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Growth Chart

Tips for Parents


  • Talk and sing to and with your child while bathing, dressing, riding in the car, preparing for bed or for meals.
  • In order to nurture a love of language, parents need to speak to children long before they can talk. Reading to babies helps lay the foundation for knowing the letters of the alphabet and simple words long before they go to school. There is no doubt about it; the key to learning, both in school years and in life, is language.
  • Sometimes parents may have reading difficulty, but talking to children, telling them family stories and picture “reading” can bring language to the child and send a message that language is valued in the home.
  • Listening is the most basic of the language arts. All babies should have their hearing tested because hearing impairments not detected early can cause great harm to the language development of a child.
  • Language learning comes from the dynamic exchange, the taking turns, elaborating and asking questions, which occur when adults and older children talk in front of the young child. Children do not learn much just by watching television or listening to a radio. They need to watch with adults and adults need to talk to and with them about the program.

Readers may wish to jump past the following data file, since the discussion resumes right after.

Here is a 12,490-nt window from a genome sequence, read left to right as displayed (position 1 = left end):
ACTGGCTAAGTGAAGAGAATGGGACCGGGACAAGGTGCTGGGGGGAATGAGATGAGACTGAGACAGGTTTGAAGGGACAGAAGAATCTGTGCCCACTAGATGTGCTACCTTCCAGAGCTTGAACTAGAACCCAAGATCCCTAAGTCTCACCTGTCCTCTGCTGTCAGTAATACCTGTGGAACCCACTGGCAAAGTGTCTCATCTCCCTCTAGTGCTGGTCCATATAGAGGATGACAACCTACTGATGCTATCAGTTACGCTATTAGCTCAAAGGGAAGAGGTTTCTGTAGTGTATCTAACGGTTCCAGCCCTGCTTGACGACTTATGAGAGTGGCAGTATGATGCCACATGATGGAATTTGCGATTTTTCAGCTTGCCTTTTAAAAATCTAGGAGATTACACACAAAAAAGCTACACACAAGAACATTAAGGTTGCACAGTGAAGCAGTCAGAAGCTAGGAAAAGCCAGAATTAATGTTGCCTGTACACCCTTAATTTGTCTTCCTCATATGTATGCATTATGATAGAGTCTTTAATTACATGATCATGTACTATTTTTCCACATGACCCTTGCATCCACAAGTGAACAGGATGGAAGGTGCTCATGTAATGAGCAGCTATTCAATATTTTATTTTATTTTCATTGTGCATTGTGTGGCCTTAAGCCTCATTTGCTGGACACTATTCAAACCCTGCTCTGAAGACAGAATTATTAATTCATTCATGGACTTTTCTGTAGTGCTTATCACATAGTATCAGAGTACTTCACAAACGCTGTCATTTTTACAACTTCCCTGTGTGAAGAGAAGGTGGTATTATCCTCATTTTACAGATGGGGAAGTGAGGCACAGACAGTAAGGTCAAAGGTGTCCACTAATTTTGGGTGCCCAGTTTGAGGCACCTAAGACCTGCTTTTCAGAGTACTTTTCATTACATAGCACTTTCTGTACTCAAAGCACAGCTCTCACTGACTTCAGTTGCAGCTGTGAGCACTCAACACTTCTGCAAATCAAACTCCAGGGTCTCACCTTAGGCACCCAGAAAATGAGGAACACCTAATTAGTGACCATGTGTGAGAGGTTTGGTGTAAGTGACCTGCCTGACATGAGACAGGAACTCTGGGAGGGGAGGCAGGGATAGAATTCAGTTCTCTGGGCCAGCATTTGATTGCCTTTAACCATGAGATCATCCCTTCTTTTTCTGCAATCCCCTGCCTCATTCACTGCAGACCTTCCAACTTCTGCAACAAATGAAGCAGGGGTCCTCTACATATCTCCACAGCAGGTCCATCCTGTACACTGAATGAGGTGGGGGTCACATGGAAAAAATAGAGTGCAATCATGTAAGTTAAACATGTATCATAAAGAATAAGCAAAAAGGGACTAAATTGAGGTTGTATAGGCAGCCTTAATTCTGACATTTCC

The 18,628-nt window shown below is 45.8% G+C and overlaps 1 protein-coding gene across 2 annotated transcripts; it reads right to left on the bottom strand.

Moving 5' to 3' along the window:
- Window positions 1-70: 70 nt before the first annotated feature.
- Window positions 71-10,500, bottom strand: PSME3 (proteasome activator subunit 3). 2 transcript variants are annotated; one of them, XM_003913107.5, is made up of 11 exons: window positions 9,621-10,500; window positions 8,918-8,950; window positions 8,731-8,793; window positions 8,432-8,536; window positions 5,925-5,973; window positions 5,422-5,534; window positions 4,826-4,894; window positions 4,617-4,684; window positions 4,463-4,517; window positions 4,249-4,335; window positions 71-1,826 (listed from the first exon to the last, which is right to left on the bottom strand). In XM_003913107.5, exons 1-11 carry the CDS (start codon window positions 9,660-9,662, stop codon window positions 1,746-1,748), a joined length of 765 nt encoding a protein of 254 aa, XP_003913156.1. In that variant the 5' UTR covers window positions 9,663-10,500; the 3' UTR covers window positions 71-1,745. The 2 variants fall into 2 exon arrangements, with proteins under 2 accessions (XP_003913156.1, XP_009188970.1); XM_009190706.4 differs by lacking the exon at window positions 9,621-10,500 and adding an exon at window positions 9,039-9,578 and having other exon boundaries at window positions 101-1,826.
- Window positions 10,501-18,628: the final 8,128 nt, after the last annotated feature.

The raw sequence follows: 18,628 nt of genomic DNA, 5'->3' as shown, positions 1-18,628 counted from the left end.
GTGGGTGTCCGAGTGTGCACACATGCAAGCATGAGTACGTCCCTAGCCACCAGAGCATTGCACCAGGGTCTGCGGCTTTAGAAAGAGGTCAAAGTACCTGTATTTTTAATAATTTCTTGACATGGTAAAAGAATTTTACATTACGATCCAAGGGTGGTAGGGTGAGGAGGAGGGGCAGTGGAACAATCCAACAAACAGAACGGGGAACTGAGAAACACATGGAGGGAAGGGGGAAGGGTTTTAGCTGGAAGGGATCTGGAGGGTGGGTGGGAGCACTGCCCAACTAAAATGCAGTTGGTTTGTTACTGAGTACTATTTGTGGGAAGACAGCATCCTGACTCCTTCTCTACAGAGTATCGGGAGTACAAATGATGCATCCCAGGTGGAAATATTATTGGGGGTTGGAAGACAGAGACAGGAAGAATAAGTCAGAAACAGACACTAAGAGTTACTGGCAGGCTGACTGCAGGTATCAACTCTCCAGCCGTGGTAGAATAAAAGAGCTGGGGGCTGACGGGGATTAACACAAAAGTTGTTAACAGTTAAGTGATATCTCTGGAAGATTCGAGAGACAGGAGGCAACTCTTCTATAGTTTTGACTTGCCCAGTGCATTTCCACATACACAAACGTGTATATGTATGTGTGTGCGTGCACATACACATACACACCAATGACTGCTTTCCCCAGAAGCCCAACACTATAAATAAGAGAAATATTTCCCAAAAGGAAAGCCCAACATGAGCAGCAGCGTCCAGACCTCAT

• Children can easily be overwhelmed, so pick a few, but very important, rules to emphasize. As children grow older and independent, the rules change, but the order that rules bring to life does not.


  • Celebrating your child’s accomplishments is extremely important and fun! The verbal rewards children receive immediately after they have accomplished a milestone, such as recognizing their names in print, actually stimulate their brains to do even more.
  • Parents have to be careful not to reward their child unless the achievement is real and the child has to extend some effort to actually accomplish the task. A child who feels he can do anything but really does not have the skills, is a child who is not prepared for school or life.

Other Kids:

  • All children, by the age of three or four, need to experience some group situations to help prepare them for school.
  • There are many ways for young children to experience social situations such as mother’s day out programs, faith-based instruction, neighborhood play dates, childcare centers and home-based programs.